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  • Apple has 'great desktops' on Mac roadmap, CEO Tim Cook says

    Those who keep on blaming Intel for Apple's excuses, I have two words for you: Surface Studio
    What are the sales figures of the Studio? That's the real indicator of success, is it not? 
    If the Surface Studio was that great you wouldn't be able to get a discount - in the UK the TV regularly shows ads offering a discount, with a tiny minority of users who can gain some benefit - 'You can't do that on a Mac' - why would you, if you want a Touch UI, get an iPad!

    Anybody who thinks a vertical touchscreen is a good idea should take a look at using one in a car - its impossible and is far more dangerous than using a phone with physical buttons like an old Nokia. 

    Anyone who thinks Microsoft's Office UI with white on white on platinum white is good needs a lesson in ergonomics and optics - something that Apple excel in - Apple don't change the UI every time they release a new OS, something that MS have done at least three times, and the latest just sucks. IMHO.

    So think about this...  if you have a new hardware platform released year after year, what does it do to the value of the machine you are using right now? - that's right, it devalues faster.   If you give away a new laptop for £250 as HP do in the UK, how much is it worth next week?, that's right, nothing, zip, nada, so I ask you, is that good for the planet? think before you answer.
    A slow product lifecycle is better for you, as an Apple customer, as the products have a longer useful life, retain their value so if you upgrade you can resell it for more than that HP laptop.  A slower lifecycle is better for the planet. Period.  Use, reuse, recycle.   NOT USE, dump.

    Most of my Macs have come off eBay [at least three], I am using a 20inch Cinema HD display to write this on, still gorgeous and still working, as is the Mac Cube under my desk, still doing useful work.
  • Australian banks say Apple Pay is anticompetitive, appeal to anti-trust regulators

    Anti-competitive?  Those three are having a laugh and a joke at their customers expense because they don't have enough competition - contactless reader technology is fairly widespread in the UK - but RFID bank cards are fundamentally insecure to walk-by scamming.  I use ApplePay daily and watch people in the coffee shop queues' reaction as I use the same device for loyalty card and payment, its much faster and more secure than chip and pin, cards only come out when there's antediluvian technology in the shops or I need some cash.   Why do I need to put my card in a slot? can't I have ApplePay secured cash machines. Please?
  • Why Apple won't ditch Lightning for USB-C on 'iPhone 8'

    appex said:
    Apple should use standards and stop using proprietary and soldered components in all devices.
    I think you'll find Apple an early adopter, pioneer and supporter of industry standards - USB on first iMac  and Lightning to name but two.  Not only that, Apple's support for standards and interoperability is often far more complete than any other technology vendor I've come across in the thirty eight years I've been using computers..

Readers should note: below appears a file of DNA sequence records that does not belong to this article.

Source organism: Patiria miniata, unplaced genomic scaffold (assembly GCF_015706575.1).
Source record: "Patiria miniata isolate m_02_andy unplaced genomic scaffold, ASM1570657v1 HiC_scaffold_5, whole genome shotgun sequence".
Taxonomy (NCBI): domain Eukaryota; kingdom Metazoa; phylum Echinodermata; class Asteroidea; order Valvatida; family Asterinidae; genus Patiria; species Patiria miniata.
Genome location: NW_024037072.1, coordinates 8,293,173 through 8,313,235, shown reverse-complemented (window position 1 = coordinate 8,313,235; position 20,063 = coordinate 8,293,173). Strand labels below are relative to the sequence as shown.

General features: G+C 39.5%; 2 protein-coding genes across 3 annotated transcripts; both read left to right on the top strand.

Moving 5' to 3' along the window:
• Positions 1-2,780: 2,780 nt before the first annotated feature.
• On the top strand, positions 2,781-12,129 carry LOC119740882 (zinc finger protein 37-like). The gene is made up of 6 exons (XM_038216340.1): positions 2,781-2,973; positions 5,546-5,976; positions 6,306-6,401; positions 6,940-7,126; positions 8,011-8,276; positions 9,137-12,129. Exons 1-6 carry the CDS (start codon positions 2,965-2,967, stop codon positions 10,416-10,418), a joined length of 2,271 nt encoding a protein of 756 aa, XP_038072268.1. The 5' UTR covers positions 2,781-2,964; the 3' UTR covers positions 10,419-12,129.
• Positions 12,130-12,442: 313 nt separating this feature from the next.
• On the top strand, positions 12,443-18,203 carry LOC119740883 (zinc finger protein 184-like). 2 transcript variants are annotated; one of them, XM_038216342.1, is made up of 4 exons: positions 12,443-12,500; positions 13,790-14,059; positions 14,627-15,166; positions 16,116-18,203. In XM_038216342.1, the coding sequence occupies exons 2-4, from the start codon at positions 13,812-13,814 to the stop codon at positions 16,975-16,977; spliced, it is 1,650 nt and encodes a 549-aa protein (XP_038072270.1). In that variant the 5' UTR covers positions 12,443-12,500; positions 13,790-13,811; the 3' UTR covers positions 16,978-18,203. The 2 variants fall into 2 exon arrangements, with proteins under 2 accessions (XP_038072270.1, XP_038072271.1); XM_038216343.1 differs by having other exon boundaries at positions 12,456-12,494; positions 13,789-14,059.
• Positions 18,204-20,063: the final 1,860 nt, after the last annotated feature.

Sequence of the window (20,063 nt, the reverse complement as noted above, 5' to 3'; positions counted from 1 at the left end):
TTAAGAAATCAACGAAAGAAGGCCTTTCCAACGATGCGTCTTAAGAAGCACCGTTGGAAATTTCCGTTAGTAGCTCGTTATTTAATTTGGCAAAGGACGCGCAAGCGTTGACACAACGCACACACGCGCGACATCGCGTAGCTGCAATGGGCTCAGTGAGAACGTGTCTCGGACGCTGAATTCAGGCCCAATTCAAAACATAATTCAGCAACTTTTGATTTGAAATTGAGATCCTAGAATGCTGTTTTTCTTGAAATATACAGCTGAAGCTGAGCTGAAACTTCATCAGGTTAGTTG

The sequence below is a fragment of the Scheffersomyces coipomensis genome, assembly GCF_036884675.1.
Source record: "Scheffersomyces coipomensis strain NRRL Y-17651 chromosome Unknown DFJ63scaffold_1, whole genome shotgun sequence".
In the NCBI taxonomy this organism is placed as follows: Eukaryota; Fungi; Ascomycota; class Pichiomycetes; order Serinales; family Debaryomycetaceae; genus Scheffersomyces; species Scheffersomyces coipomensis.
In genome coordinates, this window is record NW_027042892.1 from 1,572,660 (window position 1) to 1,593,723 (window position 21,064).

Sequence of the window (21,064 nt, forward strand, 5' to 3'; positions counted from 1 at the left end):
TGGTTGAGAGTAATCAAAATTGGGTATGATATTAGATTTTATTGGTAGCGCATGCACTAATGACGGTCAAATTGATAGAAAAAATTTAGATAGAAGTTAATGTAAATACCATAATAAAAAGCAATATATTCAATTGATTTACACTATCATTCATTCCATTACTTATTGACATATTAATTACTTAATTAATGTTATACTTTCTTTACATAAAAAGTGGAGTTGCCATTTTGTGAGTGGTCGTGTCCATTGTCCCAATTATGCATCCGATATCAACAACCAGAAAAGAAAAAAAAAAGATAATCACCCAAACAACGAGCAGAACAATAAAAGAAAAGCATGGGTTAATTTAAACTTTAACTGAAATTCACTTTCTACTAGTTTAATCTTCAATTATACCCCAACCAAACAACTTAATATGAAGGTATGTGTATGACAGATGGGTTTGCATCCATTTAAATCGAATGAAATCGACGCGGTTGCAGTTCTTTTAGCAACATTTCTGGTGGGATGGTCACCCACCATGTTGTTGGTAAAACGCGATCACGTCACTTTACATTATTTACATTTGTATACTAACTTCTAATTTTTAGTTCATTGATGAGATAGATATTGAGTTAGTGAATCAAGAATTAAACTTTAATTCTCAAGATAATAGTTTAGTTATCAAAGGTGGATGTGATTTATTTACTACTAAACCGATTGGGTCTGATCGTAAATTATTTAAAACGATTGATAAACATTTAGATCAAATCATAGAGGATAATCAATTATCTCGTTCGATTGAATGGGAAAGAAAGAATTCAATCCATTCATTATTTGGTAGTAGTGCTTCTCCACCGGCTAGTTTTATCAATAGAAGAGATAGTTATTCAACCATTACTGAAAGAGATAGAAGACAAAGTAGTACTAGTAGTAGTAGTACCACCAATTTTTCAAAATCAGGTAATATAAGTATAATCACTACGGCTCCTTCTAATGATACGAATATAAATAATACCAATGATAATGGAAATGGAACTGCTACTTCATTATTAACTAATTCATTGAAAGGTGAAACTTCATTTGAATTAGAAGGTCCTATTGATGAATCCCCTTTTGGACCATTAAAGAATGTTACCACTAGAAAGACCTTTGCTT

Contrast that with Cisco who develop a proprietary protocol to gain market advantage and then put it forwards as a 'standard' when they've exploited the market advantage for two years and use their size and clout to make it a 'standard'.

    Every vendor uses soldered components and the only bits that are proprietary are the ones that give Apple a technological lead - Apple doesn't own Intel, or the ARM architecture - but it exploits its abilities to develop ARM based chipsets to get improved performance at lower power - we don't care what's inside - it runs iOS, also based on BSD Unix but with better eye candy.

    If you print anything from Linux or MacOs or any Unix O/S, chances are it runs through a software stack called CUPS, CUPS runs on every Mac to provide the print services for MacOS which is BSD Unix derived, to find out, point your browser at localhost:631.  Who owns CUPS development?  Apple.

    I've never had a decent Lightning cable break.
    So your statement is, er, fake news, completely inaccurate and erroneous.
  • Apple's powerful new Mac mini perfectly suits the 'Pro' market, yet the complaints have al...

    Ha!, I'm one of those with a self installed processor upgrade - its tricky, not hard.
    These machines are awesome, even the old ones - just look at the prices they fetch on eBay, like all Apple machines, they retain value, some value, way beyond that of a $300 or £300 laptop or desktop made by some lesser company running an imitation operating system. 
    So I'll carry on using a late 2009 mac mini on High Sierra until I get around to applying the patch that will let me install Mojave.   Is it blisteringly quick? no, but with 6GB ram and a 1TB hard drive, it will do till I get around buying a newer one on eBay.

    That mini sits on top of another mini running Debian Stretch, that's called sweating assets....

    I still have a working upgraded Apple Cube - 1.5GHz processor, video, 20inch Apple Cinema Display, now that's value for money.. Still looks amazing.
  • Angela Ahrendts talks future after Apple as Deirdre O'Brien receives stock bonus

    Five years is long enough when your family is thousands of miles away - what's the difference between 100,000 developers and store workers? nothing, although I'm not a fan of what is known over here as Human Remains - there's still a job to be done and keeping your staff happy and productive is the most important thing HR can do - not be there just to control and limit and block creative people - which is what they are often guilty of.. Ms Ahrendts leave the retail side in better shape than it was when she arrived, job done. To claim anything else is unfair to a fellow human being.